The Occupational Safety and Health Administration (OSHA) released on December 20, 2016, a white paper entitled Sustainability in the Workplace:  A New Approach for Advancing Worker Safety and Health.  The paper highlights the importance of including worker safety and health in the growing movement toward sustainability and corporate responsibility.  According to the paper, research

The Federal Advisory Council on Occupational Safety and Health (FACOSH) met on May 3, 2012, during which it discussed the use of occupational exposure levels (OEL) by the federal government. Because the Occupational Safety and Health Administration’s (OSHA) permissible exposure limits (PEL) have remained unchanged since their adoption on May 29, 1971, and do not account

The U.S. delegation to the July 4-6, 2012, meeting of the United Nations (UN) Subcommittee of Experts on the Globally Harmonized System of Classification and Labeling of Chemicals (GHS) is considering presenting an information paper on how to classify nanomaterials under the GHS. According to Kathy Landkrohn, Occupational Safety and Health Administration (OSHA) Directorate of

The European Agency for Safety and Health at Work (EU OSHA) posted an item on April 16, 2012, concerning a French report on the feasibility of an epidemiological surveillance system for workers exposed to engineered nanomaterials. EU OSHA notes that the French Health and Occupational Ministries asked the French Institute for Public Health Surveillance (InVS), supported

Bergeson & Campbell, P.C. (B&C) and The Acta Group, L.L.C. (Acta) will hold a complimentary webinar on April 18, 2012, from 1:30 to 3:30 p.m. (EDT) on the Occupational Safety and Health Administration’s (OSHA) final rule revising the OSHA Hazard Communication Standard (HCS) issued on March 26, 2012. The final rule aligns the HCS with the United Nations’ Globally Harmonized System for Chemical Classification and Labeling (GHS). OSHA estimates the rule is expected to impact some five million U.S. workplaces and have an annual cost of approximately $97 million.


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On November 8, 2011, the International Council on Nanotechnology (ICON) announced the availability of the presentation slides from the modules for the training course entitled “Introduction to Nanomaterials and Occupational Health.”  The course was developed under a grant from the Occupational Safety and Health Administration (OSHA), and is intended to prepare safety professionals

The National Nanotechnology Initiative (NNI) will hold a webinar on October 20, 2011, to announce the release of the 2011 NNI Environmental, Health, and Safety (EHS) Research Strategy, and to discuss the development of the Strategy and its key focus areas. Dr. John Howard, Co-Chair of the Nanotechnology Environmental and Health Implications (NEHI) Working Group

On April 9, 2008, the Project on Emerging Nanotechnologies (PEN) released a report entitled Room at the Bottom? Potential State and Local Strategies for Managing the Risks and Benefits of Nanotechnology. According to the report, because of the slow pace of federal action to regulate development of nanotechnology, “there is ‘room at the bottom’ for state and local governments to move forward in pursuing regulatory and other oversight options.” Research for the report identified a number of states with laws promoting the nanotechnology industry or other initiatives encouraging research and development on nanotechnology applications. The report states that each of the 50 states is “home to at least one company, university, government laboratory, or other type of organization working with nanomaterials.”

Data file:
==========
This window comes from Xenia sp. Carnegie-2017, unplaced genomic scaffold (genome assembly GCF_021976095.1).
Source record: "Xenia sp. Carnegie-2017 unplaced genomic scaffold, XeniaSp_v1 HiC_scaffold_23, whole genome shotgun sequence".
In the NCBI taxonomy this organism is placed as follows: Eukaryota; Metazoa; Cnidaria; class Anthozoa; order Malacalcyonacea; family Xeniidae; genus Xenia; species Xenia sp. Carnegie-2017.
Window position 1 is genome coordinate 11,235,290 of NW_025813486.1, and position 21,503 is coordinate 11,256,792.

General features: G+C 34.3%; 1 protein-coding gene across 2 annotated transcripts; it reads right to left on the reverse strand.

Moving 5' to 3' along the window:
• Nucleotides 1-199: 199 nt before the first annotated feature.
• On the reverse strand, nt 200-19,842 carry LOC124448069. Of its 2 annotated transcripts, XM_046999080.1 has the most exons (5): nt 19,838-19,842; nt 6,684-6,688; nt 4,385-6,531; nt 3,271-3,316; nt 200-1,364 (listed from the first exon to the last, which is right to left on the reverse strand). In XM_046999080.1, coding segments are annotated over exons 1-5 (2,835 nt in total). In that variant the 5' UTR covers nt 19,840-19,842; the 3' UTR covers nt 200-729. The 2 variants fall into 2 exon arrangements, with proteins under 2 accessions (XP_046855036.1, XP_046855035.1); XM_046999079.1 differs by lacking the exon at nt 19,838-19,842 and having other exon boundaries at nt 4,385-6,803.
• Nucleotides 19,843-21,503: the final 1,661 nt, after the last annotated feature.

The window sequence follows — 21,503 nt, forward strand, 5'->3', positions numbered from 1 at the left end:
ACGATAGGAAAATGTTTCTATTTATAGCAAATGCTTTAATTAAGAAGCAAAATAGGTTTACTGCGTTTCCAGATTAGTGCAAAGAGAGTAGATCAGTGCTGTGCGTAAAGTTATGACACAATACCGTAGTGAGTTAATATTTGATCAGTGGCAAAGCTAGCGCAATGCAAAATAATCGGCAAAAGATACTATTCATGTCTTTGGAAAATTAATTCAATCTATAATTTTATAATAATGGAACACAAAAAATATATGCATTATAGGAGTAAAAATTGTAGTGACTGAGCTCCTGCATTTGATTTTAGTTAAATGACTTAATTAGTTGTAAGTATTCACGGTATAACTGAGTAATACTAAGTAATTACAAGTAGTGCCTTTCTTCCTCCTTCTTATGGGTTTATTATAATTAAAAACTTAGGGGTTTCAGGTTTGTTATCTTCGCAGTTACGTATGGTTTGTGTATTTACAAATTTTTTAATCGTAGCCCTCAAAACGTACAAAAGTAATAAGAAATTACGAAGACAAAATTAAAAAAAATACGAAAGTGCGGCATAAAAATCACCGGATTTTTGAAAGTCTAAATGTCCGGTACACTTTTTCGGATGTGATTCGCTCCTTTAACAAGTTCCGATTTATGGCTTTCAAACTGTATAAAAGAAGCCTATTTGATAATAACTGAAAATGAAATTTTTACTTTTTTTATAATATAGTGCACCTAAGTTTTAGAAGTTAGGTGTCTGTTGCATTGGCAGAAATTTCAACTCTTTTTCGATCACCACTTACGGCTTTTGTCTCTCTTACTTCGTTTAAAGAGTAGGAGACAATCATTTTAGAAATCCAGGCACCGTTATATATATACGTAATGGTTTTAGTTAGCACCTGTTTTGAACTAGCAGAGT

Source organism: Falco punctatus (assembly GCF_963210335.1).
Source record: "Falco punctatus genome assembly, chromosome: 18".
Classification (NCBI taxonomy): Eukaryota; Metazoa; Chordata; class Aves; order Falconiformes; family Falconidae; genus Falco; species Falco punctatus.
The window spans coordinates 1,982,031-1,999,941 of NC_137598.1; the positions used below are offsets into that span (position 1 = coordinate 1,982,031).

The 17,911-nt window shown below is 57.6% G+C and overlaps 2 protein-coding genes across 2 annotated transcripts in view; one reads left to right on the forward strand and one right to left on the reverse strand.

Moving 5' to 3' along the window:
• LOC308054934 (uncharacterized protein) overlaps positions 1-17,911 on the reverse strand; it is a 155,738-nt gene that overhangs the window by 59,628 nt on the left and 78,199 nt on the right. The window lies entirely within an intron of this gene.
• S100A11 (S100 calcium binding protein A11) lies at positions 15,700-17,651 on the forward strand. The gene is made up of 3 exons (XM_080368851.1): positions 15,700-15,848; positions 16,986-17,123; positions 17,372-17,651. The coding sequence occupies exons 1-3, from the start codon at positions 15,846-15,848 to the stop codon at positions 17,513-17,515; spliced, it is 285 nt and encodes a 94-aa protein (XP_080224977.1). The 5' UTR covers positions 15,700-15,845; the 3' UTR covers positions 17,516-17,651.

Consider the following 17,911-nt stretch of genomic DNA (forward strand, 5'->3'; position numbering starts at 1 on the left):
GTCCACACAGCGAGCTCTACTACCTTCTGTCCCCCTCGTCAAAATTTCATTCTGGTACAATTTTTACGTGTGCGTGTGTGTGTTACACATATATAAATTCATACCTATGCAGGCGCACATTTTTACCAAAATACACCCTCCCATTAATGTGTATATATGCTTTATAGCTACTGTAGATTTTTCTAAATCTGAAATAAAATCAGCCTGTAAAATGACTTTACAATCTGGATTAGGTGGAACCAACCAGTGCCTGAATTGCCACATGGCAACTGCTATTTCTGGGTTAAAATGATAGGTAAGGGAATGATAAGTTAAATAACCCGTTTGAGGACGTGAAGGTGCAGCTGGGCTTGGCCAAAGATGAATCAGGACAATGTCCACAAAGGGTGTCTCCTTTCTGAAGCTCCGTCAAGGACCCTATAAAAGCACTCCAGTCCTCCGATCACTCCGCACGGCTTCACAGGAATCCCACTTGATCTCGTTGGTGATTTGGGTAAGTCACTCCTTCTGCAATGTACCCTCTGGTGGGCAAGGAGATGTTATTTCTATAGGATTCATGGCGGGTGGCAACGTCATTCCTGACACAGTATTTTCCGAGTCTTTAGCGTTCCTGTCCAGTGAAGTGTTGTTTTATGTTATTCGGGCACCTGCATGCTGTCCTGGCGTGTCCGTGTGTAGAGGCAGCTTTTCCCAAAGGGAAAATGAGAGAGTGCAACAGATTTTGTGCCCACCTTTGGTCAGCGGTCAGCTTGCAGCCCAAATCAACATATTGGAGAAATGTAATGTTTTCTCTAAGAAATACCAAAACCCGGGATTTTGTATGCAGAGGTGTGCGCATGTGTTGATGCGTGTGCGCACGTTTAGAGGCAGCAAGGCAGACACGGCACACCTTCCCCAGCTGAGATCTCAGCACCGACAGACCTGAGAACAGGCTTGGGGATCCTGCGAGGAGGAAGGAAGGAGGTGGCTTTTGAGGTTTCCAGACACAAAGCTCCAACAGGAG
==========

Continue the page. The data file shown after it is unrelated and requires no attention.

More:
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The Food and Drug Law Institute (FDLI) and the Woodrow Wilson International Center for Scholars Project on Emerging Nanotechnologies (PEN) will hold a conference on February 28-29, 2008, on “Nanotechnology Law, Regulation and Policy.” Questions addressed during the conference will include:

  • How is the Food and Drug Administration (FDA) going to implement its

On November 8, 2007, the Office of Science and Technology Policy (OSTP) and the Council on Environmental Quality (CEQ) issued a memorandum regarding “Principles for Nanotechnology Environmental, Health, and Safety Oversight.” According to the memorandum, OSTP and CEQ “led a multi-agency consensus-based process” to develop principles intended to guide the development and implementation of policies for nanotechnology environmental, health, and safety oversight at the agency level.  The memorandum says that federal agencies such as the U.S. Environmental Protection Agency (EPA), the Food and Drug Administration (FDA), the Occupational Safety and Health Administration (OSHA), and the National Institute for Occupational Safety and Health (NIOSH) “must implement sound policies to protect public health and the environment,” and “agencies that perform nanotechnology research and development or that use nanotechnology in accomplishing their mission must provide appropriate oversight.”
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